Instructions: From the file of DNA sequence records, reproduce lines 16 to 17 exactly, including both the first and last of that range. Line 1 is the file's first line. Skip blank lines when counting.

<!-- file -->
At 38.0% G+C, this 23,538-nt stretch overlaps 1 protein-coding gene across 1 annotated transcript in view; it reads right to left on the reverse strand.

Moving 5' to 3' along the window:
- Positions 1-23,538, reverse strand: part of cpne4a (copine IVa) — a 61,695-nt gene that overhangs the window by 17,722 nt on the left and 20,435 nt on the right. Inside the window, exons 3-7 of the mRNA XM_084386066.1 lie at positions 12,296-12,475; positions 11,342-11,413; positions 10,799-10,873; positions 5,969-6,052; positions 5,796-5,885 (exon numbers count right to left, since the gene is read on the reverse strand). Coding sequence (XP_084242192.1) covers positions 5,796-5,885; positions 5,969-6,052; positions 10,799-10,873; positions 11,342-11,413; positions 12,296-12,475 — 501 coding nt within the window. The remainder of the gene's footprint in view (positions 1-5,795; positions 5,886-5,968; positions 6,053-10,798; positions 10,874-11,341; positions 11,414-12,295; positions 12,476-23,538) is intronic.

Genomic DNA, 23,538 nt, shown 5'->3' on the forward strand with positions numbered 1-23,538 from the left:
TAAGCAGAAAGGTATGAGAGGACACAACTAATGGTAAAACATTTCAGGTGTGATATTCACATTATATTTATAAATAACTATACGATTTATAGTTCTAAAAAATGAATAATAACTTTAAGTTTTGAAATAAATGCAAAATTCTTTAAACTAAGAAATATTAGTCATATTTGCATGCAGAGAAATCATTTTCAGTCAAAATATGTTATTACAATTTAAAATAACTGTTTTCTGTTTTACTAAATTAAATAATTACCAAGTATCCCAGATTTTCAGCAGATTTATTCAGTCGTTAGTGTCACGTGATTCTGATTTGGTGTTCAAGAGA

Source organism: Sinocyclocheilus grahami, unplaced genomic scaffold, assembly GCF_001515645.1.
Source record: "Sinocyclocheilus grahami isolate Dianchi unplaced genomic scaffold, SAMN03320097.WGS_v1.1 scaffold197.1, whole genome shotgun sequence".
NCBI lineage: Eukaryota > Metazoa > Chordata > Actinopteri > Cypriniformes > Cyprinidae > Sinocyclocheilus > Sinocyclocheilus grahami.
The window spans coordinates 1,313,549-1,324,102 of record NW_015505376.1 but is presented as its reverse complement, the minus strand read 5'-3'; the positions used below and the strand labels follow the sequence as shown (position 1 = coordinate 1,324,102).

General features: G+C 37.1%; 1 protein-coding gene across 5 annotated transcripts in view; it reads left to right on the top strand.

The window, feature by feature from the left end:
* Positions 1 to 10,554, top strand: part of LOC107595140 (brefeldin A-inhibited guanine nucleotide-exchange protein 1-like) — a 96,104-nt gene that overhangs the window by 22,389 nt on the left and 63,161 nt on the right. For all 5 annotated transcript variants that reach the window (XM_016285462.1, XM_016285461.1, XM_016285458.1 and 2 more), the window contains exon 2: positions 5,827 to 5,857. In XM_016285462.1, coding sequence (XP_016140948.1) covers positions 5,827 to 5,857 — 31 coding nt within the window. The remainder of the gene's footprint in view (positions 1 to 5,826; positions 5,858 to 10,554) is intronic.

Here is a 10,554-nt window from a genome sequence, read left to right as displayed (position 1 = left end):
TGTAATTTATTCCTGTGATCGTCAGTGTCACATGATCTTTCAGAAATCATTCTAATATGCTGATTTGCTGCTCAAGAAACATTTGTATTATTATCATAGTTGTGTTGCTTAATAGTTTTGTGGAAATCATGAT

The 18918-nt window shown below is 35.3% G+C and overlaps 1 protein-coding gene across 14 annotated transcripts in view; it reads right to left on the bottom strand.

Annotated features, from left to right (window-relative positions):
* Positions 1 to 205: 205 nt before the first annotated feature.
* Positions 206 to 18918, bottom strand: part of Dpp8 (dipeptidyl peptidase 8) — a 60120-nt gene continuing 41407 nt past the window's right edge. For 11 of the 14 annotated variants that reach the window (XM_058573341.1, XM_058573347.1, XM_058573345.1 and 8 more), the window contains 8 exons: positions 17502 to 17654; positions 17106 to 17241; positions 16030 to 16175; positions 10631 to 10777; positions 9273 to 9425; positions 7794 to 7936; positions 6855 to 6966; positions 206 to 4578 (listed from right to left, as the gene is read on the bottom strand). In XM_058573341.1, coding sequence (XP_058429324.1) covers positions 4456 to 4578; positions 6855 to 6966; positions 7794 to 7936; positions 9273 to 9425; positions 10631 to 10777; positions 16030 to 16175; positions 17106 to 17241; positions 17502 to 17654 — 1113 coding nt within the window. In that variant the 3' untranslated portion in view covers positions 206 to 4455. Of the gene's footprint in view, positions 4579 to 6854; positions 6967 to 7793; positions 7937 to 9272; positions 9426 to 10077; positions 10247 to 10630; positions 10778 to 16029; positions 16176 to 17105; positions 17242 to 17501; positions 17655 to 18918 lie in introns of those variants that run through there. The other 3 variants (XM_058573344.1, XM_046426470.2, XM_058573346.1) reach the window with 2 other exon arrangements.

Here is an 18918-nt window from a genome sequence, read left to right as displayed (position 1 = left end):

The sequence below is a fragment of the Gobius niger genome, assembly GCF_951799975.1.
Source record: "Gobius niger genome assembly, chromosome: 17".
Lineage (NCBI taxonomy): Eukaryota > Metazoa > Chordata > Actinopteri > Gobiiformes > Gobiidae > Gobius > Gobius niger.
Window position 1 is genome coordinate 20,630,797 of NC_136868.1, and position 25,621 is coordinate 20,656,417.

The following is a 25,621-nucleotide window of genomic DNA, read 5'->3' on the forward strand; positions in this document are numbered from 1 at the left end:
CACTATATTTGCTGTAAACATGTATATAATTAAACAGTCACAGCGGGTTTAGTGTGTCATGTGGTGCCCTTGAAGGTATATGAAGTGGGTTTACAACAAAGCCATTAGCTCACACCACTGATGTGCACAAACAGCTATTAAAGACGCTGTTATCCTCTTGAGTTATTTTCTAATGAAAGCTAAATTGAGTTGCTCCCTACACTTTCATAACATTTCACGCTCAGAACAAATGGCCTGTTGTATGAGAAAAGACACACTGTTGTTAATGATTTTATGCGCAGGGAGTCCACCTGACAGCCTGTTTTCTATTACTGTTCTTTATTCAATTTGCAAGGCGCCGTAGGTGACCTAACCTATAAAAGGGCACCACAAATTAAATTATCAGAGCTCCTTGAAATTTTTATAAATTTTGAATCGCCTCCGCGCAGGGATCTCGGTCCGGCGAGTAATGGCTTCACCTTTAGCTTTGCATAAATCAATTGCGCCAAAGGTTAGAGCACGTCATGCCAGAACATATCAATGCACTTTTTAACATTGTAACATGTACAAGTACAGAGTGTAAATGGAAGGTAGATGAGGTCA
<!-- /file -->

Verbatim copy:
Annotated features, from left to right (window-relative positions):
* Positions 1 to 205: 205 nt before the first annotated feature.